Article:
- The Eiffel Tower offers spectacular views at night. From the top of France’s most iconic landmark, gaze over the city of sparkling lights.
The beauty of Paris in winter – only waiting in line at the Eiffel Tower for less than 20 minutes. (It’s not uncommon for tourists to wait for up to six hours in the summer months!)
Yet even more beautiful is walking around the city at night in the rain. That cheesy line about Paris being more beautiful in the rain definitely rings true, especially on a winter’s night.
My partner and I were walking home from the Eiffel Tower late one Wednesday night. Being wintertime and the middle of the week, everybody was inside their heated bedrooms and curling up in their beds, craving a good night’s sleep before work the next day. As we were walking near the lovely Boulevard des Italiens, the grey clouds above grew heavier, and it began to rain.
The few people who were left on the streets at that time quickly disappeared, leaving the magnificent city and cobblestone streets all to ourselves to explore. While our first instinct was to run home, we simply pulled out our umbrella and took our time taking unexpected turns.
We ended up stumbling across beautiful houses tucked away in side streets (the roads behind Sacre Coeur are simply marvellous). We discovered rows of gorgeous, little shops as well as hidden gardens which had beautiful white seats and an old-fashioned light post beside them.
As the rain gently pattered on the buildings, the cobblestone streets sparkled, while the lights from the old-fashioned lampposts glimmered off clean windows.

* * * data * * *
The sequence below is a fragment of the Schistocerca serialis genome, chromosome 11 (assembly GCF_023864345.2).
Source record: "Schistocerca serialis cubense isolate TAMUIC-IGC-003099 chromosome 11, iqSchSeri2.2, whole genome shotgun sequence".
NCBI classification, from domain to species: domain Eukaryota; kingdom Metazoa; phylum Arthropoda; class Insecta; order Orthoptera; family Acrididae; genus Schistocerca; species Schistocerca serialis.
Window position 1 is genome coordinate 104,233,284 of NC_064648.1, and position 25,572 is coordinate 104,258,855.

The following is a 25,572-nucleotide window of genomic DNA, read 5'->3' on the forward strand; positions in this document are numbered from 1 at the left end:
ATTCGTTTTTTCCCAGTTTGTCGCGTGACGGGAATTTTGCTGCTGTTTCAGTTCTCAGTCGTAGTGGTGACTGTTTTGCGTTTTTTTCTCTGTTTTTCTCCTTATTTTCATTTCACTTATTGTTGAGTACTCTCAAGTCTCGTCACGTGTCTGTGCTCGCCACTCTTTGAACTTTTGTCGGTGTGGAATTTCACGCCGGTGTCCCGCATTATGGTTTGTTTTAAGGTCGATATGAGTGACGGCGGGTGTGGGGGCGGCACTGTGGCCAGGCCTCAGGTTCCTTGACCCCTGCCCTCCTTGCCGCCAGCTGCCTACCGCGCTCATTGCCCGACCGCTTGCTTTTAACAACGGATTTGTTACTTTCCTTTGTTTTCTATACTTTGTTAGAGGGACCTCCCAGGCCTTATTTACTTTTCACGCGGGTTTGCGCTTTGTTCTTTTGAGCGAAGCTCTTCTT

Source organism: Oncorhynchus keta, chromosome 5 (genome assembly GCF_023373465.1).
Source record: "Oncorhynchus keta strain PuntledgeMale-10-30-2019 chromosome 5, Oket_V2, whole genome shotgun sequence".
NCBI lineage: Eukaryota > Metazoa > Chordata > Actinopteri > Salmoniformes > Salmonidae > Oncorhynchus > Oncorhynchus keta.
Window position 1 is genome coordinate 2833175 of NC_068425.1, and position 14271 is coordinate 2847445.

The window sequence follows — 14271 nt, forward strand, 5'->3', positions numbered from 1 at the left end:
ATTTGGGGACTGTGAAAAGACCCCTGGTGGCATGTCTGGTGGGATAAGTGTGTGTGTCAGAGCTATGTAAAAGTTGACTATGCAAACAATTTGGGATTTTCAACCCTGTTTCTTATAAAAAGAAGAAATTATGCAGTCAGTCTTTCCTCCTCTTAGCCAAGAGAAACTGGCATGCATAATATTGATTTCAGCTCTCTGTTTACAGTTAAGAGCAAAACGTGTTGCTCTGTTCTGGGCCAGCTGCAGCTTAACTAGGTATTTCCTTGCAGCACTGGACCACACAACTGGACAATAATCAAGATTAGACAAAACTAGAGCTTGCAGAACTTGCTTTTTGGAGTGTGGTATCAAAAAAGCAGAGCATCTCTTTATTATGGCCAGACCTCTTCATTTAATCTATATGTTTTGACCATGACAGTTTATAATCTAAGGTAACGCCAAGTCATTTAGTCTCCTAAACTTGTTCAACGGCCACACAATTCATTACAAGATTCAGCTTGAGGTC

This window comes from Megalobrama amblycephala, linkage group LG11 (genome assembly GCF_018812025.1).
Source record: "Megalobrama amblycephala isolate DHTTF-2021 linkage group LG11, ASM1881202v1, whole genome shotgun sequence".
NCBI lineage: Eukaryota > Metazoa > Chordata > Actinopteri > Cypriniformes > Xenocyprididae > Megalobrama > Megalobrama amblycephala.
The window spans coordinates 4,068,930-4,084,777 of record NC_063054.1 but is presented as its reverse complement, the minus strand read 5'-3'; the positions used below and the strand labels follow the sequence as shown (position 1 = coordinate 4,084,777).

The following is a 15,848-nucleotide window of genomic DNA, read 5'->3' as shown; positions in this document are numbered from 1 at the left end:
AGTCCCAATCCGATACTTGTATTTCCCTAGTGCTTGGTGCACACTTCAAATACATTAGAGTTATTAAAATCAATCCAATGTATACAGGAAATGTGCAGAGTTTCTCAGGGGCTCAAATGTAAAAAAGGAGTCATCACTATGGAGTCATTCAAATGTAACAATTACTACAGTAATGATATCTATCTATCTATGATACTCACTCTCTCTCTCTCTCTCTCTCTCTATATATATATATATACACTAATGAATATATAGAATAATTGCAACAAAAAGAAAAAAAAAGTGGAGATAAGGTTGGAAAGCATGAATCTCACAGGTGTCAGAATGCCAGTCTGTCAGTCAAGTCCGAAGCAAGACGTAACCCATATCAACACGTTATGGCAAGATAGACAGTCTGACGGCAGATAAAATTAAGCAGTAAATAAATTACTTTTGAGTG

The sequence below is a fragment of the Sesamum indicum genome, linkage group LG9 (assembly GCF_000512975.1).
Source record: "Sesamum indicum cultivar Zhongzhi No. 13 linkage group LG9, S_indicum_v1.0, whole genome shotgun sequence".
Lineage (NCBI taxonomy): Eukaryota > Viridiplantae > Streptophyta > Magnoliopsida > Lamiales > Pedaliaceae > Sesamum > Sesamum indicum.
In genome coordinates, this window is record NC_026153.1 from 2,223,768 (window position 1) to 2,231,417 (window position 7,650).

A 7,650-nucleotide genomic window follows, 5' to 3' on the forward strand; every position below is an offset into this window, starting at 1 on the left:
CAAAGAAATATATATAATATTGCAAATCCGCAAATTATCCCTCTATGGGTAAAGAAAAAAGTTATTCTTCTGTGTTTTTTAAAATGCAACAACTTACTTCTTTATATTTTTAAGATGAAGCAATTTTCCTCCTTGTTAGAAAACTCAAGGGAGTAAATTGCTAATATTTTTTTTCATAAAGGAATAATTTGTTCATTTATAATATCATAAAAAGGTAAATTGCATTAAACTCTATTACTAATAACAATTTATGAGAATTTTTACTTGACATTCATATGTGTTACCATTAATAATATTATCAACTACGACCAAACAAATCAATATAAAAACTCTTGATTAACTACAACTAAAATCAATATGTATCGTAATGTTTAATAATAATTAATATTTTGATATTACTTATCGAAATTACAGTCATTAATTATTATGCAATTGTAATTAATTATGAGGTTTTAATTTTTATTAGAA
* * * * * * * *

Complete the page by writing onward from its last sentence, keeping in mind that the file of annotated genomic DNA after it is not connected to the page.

We truly had the city to ourselves that night, in all its beauty and all its glory. Few tourists can say that about one of the world’s most popular tourist destinations.
Thinking about visiting Paris in winter? Here are a few more tips of when to see some of Paris’ most popular sites:
- The Louvre: get there first thing on a Sunday morning. We didn’t have to queue up behind a single person to grab our ticket to see some of the world’s most famous artworks, and one of the world’s most beautiful museums.
- A quick visit inside the Galeries de Lafayettes is a must. Try going during the day on a weekday, when most locals are busy working. Even if you don’t have much money to spend, the architecture is absolutely breathtaking and it’s definitely worth a look and a photo.
- See what’s on at the Orsay Museum. For more popular exhibitions, arrive in the morning just after the museum opens. We stumbled into a temporary exhibition on contemporary art, and were pleasantly surprised!
- What’s a trip to Paris without climbing the Eiffel Tower?! In winter aim to arrive between 5 and 6pm (while Parisians are still finishing work and heading home)
- You can catch a relatively cheap Seine River cruise (around 10 euro) just outside the Eiffel Tower. While these cruises are offered at night, I personally think it’s best to catch one during the day so you can clearly see the intricate details of the bridges and learn about their history.